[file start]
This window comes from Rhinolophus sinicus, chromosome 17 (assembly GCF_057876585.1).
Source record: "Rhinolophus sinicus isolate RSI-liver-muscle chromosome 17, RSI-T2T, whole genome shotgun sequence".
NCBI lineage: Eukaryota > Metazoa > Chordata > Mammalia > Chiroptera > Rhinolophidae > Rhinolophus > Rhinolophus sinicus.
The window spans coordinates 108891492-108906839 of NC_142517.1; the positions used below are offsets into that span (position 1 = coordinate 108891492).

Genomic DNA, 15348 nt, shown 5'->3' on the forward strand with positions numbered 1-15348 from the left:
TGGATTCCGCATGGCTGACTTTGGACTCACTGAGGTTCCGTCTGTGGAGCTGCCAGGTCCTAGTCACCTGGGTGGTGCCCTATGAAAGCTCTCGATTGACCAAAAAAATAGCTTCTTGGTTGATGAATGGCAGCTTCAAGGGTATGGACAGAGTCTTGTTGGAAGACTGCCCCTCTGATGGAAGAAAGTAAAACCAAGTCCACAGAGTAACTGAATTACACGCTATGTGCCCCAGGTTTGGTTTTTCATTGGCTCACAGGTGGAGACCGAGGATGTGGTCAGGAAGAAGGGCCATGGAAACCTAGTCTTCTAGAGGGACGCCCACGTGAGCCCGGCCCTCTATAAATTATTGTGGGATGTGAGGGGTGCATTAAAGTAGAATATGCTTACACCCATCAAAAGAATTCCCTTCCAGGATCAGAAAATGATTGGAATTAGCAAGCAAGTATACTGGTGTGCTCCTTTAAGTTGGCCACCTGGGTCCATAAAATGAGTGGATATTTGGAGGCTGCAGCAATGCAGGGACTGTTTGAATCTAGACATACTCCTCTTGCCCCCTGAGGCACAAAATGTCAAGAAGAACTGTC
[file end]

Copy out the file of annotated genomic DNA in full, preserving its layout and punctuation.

This window comes from Rhinolophus sinicus, chromosome 17 (assembly GCF_057876585.1).
Source record: "Rhinolophus sinicus isolate RSI-liver-muscle chromosome 17, RSI-T2T, whole genome shotgun sequence".
NCBI lineage: Eukaryota > Metazoa > Chordata > Mammalia > Chiroptera > Rhinolophidae > Rhinolophus > Rhinolophus sinicus.
The window spans coordinates 108891492-108906839 of NC_142517.1; the positions used below are offsets into that span (position 1 = coordinate 108891492).

Genomic DNA, 15348 nt, shown 5'->3' on the forward strand with positions numbered 1-15348 from the left:
TGGATTCCGCATGGCTGACTTTGGACTCACTGAGGTTCCGTCTGTGGAGCTGCCAGGTCCTAGTCACCTGGGTGGTGCCCTATGAAAGCTCTCGATTGACCAAAAAAATAGCTTCTTGGTTGATGAATGGCAGCTTCAAGGGTATGGACAGAGTCTTGTTGGAAGACTGCCCCTCTGATGGAAGAAAGTAAAACCAAGTCCACAGAGTAACTGAATTACACGCTATGTGCCCCAGGTTTGGTTTTTCATTGGCTCACAGGTGGAGACCGAGGATGTGGTCAGGAAGAAGGGCCATGGAAACCTAGTCTTCTAGAGGGACGCCCACGTGAGCCCGGCCCTCTATAAATTATTGTGGGATGTGAGGGGTGCATTAAAGTAGAATATGCTTACACCCATCAAAAGAATTCCCTTCCAGGATCAGAAAATGATTGGAATTAGCAAGCAAGTATACTGGTGTGCTCCTTTAAGTTGGCCACCTGGGTCCATAAAATGAGTGGATATTTGGAGGCTGCAGCAATGCAGGGACTGTTTGAATCTAGACATACTCCTCTTGCCCCCTGAGGCACAAAATGTCAAGAAGAACTGTC